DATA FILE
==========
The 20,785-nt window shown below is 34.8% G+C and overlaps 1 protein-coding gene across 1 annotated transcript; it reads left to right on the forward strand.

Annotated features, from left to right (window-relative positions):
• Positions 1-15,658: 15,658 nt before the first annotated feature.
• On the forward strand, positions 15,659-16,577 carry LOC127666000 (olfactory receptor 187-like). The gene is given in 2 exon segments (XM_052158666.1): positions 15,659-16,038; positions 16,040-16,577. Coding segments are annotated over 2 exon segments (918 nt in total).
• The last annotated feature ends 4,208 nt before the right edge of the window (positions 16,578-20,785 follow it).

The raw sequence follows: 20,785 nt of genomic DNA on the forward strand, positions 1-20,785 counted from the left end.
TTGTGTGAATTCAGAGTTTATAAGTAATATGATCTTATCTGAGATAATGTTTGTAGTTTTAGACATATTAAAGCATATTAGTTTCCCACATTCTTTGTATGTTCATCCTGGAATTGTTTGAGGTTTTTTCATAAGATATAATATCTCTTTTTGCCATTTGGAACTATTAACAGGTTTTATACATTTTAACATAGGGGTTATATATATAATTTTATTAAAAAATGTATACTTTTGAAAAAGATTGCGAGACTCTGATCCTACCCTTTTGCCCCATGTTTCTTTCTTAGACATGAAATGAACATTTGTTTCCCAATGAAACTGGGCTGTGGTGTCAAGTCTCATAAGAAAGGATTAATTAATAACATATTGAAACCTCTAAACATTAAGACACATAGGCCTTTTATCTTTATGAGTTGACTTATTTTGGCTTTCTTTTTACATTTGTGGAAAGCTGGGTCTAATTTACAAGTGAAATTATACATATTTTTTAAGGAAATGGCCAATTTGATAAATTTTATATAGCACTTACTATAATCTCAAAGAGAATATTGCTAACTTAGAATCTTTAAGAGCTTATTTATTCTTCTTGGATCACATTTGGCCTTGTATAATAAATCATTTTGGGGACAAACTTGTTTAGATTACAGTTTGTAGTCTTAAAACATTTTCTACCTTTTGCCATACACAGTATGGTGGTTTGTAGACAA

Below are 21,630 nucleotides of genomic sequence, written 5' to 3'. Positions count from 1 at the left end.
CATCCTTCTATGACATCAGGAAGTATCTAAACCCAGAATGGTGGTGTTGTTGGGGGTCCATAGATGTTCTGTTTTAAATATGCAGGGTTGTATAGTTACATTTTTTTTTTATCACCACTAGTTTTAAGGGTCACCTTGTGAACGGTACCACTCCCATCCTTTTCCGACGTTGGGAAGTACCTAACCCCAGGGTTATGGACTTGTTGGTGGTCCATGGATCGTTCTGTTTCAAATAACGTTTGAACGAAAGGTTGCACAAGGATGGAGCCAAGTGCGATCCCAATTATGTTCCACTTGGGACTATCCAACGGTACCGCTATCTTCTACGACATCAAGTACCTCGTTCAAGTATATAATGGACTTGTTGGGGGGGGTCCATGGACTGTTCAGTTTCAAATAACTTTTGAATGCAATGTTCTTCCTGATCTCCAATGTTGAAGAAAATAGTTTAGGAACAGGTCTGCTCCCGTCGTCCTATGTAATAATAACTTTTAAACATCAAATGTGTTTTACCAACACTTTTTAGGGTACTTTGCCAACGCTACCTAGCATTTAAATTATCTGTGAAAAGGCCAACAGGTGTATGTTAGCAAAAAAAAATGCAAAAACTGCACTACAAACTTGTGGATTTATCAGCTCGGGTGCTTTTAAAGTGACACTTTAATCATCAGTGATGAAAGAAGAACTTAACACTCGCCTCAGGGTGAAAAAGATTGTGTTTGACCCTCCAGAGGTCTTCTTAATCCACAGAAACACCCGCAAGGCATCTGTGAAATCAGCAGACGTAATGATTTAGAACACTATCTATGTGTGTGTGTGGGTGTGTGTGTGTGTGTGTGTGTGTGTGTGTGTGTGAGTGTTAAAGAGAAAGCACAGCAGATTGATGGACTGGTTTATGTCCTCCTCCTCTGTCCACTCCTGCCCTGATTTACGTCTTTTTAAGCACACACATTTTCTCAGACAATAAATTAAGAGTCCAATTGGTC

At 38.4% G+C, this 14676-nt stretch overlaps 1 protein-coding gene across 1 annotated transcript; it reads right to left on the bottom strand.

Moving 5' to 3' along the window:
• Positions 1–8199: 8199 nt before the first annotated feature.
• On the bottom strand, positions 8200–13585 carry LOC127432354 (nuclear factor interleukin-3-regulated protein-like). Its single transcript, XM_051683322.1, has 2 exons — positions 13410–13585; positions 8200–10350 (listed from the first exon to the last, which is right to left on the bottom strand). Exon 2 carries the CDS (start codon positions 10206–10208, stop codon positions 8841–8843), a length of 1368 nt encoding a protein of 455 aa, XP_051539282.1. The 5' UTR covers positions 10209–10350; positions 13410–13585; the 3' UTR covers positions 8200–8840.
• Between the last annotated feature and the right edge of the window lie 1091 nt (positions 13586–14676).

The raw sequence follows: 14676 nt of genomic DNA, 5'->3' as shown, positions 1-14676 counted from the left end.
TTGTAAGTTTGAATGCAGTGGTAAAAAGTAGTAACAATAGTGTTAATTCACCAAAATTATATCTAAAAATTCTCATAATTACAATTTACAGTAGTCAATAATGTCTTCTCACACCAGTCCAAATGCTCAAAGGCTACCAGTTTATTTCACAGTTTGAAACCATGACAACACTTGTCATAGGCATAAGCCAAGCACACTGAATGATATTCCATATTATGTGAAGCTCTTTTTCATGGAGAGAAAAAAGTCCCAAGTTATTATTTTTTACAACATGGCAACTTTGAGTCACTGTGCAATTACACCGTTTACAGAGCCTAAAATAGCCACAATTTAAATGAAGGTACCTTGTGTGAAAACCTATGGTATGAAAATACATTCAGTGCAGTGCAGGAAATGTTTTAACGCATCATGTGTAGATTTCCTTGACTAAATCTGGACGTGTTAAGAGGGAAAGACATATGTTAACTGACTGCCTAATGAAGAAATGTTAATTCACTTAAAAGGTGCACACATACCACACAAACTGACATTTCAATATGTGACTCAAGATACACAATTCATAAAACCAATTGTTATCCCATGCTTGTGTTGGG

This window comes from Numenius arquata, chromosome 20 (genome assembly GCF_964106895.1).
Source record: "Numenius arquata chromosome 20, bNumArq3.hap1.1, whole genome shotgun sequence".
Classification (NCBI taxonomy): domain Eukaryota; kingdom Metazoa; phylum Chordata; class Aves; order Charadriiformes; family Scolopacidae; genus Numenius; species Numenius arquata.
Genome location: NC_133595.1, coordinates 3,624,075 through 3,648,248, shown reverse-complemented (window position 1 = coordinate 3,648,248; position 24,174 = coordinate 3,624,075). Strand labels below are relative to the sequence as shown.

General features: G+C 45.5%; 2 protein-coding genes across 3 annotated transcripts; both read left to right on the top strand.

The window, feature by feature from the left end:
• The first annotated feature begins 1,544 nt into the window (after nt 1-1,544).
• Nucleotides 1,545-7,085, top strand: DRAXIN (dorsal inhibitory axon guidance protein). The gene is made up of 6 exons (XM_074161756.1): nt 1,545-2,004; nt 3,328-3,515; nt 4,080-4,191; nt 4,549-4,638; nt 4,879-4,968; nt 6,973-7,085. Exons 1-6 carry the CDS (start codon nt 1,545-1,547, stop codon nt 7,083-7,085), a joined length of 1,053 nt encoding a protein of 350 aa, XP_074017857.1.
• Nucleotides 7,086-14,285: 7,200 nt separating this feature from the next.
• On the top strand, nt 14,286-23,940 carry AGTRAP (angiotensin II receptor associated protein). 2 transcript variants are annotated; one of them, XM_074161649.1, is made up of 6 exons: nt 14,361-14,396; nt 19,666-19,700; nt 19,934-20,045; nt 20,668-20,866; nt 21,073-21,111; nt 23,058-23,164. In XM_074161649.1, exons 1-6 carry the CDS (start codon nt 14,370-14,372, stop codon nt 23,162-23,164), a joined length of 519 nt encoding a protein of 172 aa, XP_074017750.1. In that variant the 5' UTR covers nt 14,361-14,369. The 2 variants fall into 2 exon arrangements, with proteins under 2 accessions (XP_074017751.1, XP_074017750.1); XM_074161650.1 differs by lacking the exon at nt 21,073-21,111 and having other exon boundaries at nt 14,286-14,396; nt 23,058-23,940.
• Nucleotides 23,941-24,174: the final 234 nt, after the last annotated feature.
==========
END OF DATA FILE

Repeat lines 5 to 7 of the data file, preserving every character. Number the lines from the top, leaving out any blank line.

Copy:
• The last annotated feature ends 4,208 nt before the right edge of the window (positions 16,578-20,785 follow it).

The raw sequence follows: 20,785 nt of genomic DNA on the forward strand, positions 1-20,785 counted from the left end.
TTGTGTGAATTCAGAGTTTATAAGTAATATGATCTTATCTGAGATAATGTTTGTAGTTTTAGACATATTAAAGCATATTAGTTTCCCACATTCTTTGTATGTTCATCCTGGAATTGTTTGAGGTTTTTTCATAAGATATAATATCTCTTTTTGCCATTTGGAACTATTAACAGGTTTTATACATTTTAACATAGGGGTTATATATATAATTTTATTAAAAAATGTATACTTTTGAAAAAGATTGCGAGACTCTGATCCTACCCTTTTGCCCCATGTTTCTTTCTTAGACATGAAATGAACATTTGTTTCCCAATGAAACTGGGCTGTGGTGTCAAGTCTCATAAGAAAGGATTAATTAATAACATATTGAAACCTCTAAACATTAAGACACATAGGCCTTTTATCTTTATGAGTTGACTTATTTTGGCTTTCTTTTTACATTTGTGGAAAGCTGGGTCTAATTTACAAGTGAAATTATACATATTTTTTAAGGAAATGGCCAATTTGATAAATTTTATATAGCACTTACTATAATCTCAAAGAGAATATTGCTAACTTAGAATCTTTAAGAGCTTATTTATTCTTCTTGGATCACATTTGGCCTTGTATAATAAATCATTTTGGGGACAAACTTGTTTAGATTACAGTTTGTAGTCTTAAAACATTTTCTACCTTTTGCCATACACAGTATGGTGGTTTGTAGACAA